The method for computing a sum `x+y` depends on the types of `x` and `y`.
For example, the method for adding an integer `x` and a polynomial
`y` differs from the method for adding two integers modulo 111. Because
both the type of `x` and the type of `y` must enter into the selection of
the method, we refer to these methods as binary methods. Each binary
method is a function of two variables, and is stored either in the class
of `x` or in the class of `y`.

Let's assume that `X` is the class (or type) of `x`,
and that `Y` is the class of `y`. The way to install a
method for the addition of an instance `x` of class `X` to
an instance `y` of class `Y` is with a statement of the form

X + Y := (x,y) -> ( ... )where

The method installed by the code above is automatically inherited by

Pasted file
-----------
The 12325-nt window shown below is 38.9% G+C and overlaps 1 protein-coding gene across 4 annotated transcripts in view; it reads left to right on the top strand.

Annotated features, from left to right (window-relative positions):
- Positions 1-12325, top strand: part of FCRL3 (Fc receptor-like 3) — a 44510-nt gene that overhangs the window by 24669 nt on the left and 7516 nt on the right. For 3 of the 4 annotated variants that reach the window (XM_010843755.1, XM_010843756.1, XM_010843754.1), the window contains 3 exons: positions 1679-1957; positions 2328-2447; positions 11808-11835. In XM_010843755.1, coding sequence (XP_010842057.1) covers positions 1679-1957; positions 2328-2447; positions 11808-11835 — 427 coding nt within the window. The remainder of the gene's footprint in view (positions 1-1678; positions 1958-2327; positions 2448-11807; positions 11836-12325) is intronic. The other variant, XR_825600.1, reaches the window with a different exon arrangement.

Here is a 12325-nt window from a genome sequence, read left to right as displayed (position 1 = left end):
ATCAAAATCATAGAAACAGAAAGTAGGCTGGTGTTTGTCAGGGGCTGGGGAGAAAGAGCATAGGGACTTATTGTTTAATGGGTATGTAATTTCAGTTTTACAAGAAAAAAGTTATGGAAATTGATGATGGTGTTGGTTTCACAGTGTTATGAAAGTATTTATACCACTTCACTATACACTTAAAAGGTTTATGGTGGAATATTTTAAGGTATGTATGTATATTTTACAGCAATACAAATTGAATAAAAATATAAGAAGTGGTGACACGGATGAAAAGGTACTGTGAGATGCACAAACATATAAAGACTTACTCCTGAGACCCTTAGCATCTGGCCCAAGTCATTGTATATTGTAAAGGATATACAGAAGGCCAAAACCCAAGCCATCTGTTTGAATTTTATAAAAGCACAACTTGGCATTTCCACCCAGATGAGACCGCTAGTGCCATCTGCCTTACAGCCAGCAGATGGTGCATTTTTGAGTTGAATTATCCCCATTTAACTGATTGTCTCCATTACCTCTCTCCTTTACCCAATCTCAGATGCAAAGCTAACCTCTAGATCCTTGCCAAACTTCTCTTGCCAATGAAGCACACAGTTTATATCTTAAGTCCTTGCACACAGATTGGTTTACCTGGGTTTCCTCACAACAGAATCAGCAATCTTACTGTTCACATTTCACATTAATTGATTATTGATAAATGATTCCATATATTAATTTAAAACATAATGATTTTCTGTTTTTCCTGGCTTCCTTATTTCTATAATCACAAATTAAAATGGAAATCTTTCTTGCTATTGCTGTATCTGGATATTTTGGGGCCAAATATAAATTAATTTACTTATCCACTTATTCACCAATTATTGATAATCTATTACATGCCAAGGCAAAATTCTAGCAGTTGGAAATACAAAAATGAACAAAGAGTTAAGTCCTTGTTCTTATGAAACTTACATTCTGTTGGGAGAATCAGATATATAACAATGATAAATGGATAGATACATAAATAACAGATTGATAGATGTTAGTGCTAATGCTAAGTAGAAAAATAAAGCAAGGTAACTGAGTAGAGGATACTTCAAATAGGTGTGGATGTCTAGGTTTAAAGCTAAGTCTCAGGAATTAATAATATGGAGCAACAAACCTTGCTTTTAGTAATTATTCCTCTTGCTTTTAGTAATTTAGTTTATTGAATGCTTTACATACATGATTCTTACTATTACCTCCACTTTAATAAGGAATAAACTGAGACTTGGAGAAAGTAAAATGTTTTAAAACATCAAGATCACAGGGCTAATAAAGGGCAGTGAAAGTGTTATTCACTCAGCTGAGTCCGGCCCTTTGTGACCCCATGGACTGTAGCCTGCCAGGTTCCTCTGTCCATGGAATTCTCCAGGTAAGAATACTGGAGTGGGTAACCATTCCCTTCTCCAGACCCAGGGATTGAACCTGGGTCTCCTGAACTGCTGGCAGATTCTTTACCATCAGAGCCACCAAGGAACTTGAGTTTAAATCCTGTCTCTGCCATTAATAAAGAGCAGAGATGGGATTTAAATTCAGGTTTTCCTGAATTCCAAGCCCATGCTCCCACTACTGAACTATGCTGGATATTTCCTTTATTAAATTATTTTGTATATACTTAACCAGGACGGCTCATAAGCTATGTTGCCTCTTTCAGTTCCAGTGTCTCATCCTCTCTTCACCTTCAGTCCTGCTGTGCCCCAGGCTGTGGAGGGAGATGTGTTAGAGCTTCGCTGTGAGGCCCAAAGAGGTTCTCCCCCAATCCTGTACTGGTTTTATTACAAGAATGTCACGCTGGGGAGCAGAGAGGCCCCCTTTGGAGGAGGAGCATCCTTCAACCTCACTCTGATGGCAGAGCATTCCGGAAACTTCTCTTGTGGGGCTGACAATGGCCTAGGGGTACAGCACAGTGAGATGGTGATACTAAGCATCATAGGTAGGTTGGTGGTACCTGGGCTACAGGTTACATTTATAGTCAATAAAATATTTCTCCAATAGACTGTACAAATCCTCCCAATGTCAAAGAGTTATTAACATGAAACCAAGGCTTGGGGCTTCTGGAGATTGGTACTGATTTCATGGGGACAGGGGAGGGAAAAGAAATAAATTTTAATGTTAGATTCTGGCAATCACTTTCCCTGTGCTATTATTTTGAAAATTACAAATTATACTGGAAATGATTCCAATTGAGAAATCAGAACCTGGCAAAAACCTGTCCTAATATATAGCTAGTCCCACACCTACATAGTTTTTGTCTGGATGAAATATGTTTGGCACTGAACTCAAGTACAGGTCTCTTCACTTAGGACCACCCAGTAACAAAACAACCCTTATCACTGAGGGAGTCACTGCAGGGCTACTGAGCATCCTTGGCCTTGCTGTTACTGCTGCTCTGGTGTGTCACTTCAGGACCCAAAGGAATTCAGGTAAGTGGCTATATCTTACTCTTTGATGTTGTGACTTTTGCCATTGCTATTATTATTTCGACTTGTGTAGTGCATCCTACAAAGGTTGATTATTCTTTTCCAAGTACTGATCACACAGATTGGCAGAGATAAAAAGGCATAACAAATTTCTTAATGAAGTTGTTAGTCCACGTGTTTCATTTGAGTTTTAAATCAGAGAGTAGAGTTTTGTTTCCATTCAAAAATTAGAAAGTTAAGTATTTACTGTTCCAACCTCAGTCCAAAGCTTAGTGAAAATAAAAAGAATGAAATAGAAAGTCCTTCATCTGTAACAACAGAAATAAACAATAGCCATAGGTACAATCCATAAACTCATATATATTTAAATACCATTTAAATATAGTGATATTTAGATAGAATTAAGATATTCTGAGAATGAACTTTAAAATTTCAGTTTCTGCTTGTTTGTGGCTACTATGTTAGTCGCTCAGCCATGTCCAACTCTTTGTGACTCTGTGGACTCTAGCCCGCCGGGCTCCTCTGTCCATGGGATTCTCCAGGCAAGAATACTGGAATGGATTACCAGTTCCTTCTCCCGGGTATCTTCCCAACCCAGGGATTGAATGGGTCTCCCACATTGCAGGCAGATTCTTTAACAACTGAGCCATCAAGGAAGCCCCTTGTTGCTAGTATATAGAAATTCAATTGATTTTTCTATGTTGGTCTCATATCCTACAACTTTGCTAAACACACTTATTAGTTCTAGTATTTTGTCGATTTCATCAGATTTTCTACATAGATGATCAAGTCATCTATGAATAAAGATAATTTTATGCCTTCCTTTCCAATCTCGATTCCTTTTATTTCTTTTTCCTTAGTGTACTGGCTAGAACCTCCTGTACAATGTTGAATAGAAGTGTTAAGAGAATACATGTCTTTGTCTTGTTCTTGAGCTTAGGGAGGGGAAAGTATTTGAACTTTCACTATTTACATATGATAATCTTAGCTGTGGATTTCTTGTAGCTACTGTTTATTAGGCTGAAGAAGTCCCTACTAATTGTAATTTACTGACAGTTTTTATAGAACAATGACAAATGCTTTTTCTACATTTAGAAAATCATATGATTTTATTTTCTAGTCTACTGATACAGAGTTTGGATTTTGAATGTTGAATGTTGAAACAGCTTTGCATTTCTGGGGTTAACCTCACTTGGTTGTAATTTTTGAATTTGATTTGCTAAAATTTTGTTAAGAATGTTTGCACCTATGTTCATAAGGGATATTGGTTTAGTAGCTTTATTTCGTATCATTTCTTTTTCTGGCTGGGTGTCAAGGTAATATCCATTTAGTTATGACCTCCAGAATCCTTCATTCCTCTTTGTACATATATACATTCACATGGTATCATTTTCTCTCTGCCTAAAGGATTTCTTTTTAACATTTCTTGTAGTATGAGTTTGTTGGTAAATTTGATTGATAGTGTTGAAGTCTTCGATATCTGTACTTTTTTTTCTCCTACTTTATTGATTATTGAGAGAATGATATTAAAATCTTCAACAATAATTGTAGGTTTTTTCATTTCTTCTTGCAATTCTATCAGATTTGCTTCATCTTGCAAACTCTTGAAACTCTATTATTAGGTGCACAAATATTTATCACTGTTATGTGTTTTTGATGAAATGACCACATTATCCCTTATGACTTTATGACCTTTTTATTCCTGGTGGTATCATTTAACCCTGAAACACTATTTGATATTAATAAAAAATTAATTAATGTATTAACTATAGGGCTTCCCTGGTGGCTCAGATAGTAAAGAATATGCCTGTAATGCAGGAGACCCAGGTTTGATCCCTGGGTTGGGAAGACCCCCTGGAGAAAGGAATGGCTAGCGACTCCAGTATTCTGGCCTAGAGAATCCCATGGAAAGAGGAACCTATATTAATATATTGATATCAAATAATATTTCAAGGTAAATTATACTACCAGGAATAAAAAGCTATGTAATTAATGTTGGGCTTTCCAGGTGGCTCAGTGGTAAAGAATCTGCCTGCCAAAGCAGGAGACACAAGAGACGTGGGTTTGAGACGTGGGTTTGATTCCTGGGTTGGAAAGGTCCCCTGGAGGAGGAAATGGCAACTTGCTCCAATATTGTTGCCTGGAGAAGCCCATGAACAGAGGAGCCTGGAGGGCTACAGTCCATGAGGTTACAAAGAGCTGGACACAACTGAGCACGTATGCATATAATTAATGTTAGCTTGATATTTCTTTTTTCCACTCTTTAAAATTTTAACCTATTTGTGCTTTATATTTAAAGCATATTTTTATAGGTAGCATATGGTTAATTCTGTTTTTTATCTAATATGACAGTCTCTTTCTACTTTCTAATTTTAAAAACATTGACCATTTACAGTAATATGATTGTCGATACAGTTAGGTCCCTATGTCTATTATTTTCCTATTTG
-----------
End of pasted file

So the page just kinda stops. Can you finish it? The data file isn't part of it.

subclasses of `X` and `Y`. Here is a brief
description of the way this works. Suppose `X` is the
parent of `P` and `Y` is the parent of X. When
a sum `p+q` is evaluated where the class of `p` is
`P` and the class of `q` is `Q`, then the binary
method for `P+Q` is applied, unless there isn't one, in which
case the binary method for `P+Y` is applied, unless there isn't
one, in which case the binary method for `X+Q` is applied,
unless there isn't one, in which case the binary method for `P+Q`
is applied. In general this search for a binary method continues all
the way up the chain of parents to the topmost ancestor of everything,
which is called Thing. (See also lookup.)

As an extreme example of inheritance, the code

Thing + Thing := (x,y) -> ( ... )will install a binary method for adding any two things, which will take effect as a last resort whenever more a specifically defined method isn't found.

The new function also uses a ternary lookup table to find the initialization function for the new thing, and should be thought of as a ternary operator. The initialization function for a new expression created by

new Z of x from yis obtained as

lookup(NewMethod,Z,X,Y)Here

new Z of X from Y := (z,y) -> ...where